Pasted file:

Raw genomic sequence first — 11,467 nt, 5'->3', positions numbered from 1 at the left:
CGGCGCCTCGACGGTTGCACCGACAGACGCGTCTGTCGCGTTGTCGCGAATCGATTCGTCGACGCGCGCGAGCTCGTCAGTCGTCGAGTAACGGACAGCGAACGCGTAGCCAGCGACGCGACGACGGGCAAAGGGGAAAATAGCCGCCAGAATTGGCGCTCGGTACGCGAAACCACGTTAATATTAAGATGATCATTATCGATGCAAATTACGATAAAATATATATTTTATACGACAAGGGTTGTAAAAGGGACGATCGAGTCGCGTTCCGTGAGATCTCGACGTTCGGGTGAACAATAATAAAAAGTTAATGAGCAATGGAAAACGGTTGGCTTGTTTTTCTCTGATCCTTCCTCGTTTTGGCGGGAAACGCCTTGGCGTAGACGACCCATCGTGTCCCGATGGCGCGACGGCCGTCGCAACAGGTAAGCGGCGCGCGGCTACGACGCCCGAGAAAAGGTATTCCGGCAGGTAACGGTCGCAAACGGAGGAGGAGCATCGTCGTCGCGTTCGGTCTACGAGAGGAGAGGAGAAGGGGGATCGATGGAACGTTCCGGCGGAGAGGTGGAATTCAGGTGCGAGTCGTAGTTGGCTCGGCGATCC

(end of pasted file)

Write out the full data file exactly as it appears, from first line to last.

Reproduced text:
Raw genomic sequence first — 11,467 nt, 5'->3', positions numbered from 1 at the left:
CGGCGCCTCGACGGTTGCACCGACAGACGCGTCTGTCGCGTTGTCGCGAATCGATTCGTCGACGCGCGCGAGCTCGTCAGTCGTCGAGTAACGGACAGCGAACGCGTAGCCAGCGACGCGACGACGGGCAAAGGGGAAAATAGCCGCCAGAATTGGCGCTCGGTACGCGAAACCACGTTAATATTAAGATGATCATTATCGATGCAAATTACGATAAAATATATATTTTATACGACAAGGGTTGTAAAAGGGACGATCGAGTCGCGTTCCGTGAGATCTCGACGTTCGGGTGAACAATAATAAAAAGTTAATGAGCAATGGAAAACGGTTGGCTTGTTTTTCTCTGATCCTTCCTCGTTTTGGCGGGAAACGCCTTGGCGTAGACGACCCATCGTGTCCCGATGGCGCGACGGCCGTCGCAACAGGTAAGCGGCGCGCGGCTACGACGCCCGAGAAAAGGTATTCCGGCAGGTAACGGTCGCAAACGGAGGAGGAGCATCGTCGTCGCGTTCGGTCTACGAGAGGAGAGGAGAAGGGGGATCGATGGAACGTTCCGGCGGAGAGGTGGAATTCAGGTGCGAGTCGTAGTTGGCTCGGCGATCC